If you’ve ever bought or sold a home, you know that the appraised value may not always match the sale price or the asking price of the home. To add to this confusion, if you look at the finer details of home listings, you may notice that the tax-assessed value can vary widely from the asking price. It’s easy for homeowners to get frustrated while trying to understand the difference between these values and how they’re determined, so we’ve outlined the details.
Understanding Home Appraisals
A home appraisal is an independent, professional opinion of the fair market value of a home, or the likely sales price it would bring if offered in an open and competitive real estate market. The appraised value sets the amount that may be mortgaged for a property. Appraisals protect homeowners and lenders alike from buying a home that’s overpriced or refinancing a home for more than it’s worth.
There are three main parts to a home appraisal:
- Inspection: A licensed appraiser comes to the property and inspects its size, condition, function and quality
- Comparables: The appraiser researches similar homes in your area and compares recent sales to determine fair market value
- Final Appraisal Report: The appraiser compiles all of the data to issue a final appraisal report
Sometimes the sale price of a home will be higher than its appraised value. Most often, this is because comparable homes in the area don’t match up with the agreed-upon sales price – in other words, buyers could find very similar homes for a lower price nearby. For a purchase transaction, this means you need to renegotiate, walk away from the deal or bring more money to the table. In a refinance, a low appraisal may mean you’ll have to restructure the details of your loan or that it may no longer make sense for you to refinance. In any case, mortgage lenders rarely finance an amount greater than the appraised value of the home.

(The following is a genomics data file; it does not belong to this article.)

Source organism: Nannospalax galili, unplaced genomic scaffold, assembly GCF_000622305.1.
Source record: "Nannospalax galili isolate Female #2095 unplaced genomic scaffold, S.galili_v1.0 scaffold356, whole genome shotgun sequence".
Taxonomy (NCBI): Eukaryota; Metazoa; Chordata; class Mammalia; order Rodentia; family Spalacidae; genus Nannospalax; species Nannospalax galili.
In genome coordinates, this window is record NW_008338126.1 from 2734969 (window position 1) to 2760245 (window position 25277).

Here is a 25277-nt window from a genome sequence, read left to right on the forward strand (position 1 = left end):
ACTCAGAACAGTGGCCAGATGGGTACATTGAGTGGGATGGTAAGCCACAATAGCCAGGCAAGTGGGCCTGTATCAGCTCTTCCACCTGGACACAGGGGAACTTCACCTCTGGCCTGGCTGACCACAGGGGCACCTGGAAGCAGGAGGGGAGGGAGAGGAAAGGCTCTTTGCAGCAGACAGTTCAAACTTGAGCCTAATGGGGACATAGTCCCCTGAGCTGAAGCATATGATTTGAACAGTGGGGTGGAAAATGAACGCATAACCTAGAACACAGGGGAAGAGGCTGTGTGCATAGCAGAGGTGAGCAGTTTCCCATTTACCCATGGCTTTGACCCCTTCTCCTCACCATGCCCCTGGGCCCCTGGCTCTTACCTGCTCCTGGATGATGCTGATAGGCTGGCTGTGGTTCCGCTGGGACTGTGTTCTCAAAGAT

Understanding Tax-Assessed Value
Part of owning a home is paying property taxes to the municipality where you live. Your property tax dollars fund public programs and services such as roads, schools, police, parks and more.
Your local tax authority will assign a tax-assessed value to your home to determine the amount you owe in property taxes. The method of assessment varies depending on where you live. While some states require a tax assessment every time a property is sold to a new owner, communities typically only reassess tax values when they become outdated. Significant remodeling projects can also trigger a reassessment. However, while the tax rate in your area may change from year to year depending on your local community’s budget, your home’s tax assessment is unlikely to change often.
Sometimes, communities offer exemptions or assistance for property taxes, such as a discount for veterans or disabled persons, or an incentive for purchasing property in a specific neighborhood.
The moral of the story is that you should do your research before making an offer. Look at recent home sales in the area and find comparable properties so you’re not surprised by the results of your home appraisal. For property taxes, look online for tax data or call the local tax authority so you know how much you’ll have to budget for each month.
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